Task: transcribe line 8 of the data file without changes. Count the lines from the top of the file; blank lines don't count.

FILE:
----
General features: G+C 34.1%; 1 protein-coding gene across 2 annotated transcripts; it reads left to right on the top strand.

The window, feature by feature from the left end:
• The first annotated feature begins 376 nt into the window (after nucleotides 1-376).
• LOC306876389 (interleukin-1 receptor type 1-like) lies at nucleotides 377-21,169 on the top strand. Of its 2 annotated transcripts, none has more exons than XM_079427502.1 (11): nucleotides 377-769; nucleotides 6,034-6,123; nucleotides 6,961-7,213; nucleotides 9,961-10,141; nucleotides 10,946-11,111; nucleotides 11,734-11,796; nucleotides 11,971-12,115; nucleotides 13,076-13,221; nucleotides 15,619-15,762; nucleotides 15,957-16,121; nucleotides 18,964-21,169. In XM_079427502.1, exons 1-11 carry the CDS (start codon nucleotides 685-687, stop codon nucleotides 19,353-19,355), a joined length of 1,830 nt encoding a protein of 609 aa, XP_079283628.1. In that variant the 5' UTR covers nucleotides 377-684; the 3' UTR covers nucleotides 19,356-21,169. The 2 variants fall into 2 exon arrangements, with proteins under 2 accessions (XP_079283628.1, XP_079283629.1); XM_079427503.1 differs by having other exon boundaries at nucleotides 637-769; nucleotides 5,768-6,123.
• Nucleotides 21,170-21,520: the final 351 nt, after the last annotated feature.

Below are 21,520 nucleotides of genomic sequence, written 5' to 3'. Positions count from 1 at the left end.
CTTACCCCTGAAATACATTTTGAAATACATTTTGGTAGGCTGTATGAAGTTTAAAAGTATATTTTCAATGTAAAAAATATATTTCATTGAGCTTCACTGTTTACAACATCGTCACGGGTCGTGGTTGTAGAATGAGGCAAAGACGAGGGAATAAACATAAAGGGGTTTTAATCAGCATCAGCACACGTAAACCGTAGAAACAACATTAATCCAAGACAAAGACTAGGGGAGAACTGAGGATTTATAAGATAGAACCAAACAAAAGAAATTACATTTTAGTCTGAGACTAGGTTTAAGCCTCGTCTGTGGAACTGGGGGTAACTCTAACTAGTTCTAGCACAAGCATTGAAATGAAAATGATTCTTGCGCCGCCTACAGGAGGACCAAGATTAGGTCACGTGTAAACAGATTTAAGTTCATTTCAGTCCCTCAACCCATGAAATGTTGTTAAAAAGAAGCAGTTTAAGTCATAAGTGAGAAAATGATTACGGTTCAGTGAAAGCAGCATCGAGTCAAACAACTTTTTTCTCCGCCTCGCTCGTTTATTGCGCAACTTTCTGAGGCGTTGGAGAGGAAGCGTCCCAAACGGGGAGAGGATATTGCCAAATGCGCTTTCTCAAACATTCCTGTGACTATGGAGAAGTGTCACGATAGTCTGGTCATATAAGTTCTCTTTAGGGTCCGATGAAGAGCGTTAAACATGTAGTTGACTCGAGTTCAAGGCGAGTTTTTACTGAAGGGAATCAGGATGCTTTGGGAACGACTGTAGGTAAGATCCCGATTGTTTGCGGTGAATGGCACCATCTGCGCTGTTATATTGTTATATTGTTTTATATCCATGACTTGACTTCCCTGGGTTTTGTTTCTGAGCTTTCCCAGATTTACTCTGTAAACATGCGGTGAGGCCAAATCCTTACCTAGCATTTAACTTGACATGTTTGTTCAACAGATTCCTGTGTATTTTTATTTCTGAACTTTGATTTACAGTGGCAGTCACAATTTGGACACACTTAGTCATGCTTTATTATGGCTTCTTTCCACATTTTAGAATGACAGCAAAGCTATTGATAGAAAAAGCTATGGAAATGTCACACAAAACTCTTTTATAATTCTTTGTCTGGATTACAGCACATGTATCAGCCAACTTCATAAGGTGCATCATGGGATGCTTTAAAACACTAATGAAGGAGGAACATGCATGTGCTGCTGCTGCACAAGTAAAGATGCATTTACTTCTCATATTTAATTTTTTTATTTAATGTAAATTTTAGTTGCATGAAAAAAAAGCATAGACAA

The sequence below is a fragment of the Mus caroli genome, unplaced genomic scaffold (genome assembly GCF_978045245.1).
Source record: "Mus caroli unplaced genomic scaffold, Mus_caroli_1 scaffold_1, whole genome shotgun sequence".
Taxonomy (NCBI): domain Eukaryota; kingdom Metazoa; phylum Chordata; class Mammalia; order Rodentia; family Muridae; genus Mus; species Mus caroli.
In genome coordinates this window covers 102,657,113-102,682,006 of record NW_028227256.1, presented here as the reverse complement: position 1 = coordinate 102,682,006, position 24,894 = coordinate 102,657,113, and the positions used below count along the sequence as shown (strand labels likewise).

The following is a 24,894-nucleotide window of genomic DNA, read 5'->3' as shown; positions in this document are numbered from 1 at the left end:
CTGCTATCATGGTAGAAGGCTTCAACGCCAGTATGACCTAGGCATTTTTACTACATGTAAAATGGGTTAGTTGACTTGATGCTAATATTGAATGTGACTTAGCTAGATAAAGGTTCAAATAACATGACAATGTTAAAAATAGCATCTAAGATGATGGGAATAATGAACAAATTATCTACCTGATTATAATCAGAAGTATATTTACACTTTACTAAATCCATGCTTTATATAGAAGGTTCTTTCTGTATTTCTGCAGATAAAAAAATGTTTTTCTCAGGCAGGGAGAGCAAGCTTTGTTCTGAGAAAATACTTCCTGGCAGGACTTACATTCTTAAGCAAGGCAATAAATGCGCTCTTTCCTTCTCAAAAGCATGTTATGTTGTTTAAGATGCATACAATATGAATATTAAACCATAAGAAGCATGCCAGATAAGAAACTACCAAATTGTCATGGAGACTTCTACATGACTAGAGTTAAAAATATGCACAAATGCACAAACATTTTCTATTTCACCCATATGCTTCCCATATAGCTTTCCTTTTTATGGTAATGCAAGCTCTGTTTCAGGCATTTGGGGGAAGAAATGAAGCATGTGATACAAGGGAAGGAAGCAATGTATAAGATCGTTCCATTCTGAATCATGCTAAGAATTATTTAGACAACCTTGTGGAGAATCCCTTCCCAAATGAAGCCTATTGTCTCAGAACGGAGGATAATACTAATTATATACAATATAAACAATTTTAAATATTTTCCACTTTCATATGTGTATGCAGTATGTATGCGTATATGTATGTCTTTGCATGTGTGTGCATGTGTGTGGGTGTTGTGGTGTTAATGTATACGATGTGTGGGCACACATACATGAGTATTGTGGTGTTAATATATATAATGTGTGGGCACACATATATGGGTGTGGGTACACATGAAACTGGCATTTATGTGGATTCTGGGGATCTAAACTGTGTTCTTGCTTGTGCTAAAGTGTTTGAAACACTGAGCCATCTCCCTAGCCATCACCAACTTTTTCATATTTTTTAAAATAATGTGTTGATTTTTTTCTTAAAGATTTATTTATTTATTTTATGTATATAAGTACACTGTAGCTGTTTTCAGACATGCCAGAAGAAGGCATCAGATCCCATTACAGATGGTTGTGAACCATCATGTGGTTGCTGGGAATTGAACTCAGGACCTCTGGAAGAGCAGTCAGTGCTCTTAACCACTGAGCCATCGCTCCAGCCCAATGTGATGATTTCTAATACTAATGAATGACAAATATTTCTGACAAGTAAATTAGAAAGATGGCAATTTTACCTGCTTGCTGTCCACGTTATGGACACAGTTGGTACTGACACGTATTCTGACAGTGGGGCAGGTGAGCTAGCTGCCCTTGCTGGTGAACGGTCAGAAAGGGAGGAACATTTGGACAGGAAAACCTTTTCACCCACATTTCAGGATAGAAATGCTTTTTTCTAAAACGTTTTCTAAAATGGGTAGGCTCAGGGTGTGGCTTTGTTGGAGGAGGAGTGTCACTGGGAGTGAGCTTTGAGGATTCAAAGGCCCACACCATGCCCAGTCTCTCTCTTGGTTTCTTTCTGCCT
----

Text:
The sequence below is a fragment of the Mus caroli genome, unplaced genomic scaffold (genome assembly GCF_978045245.1).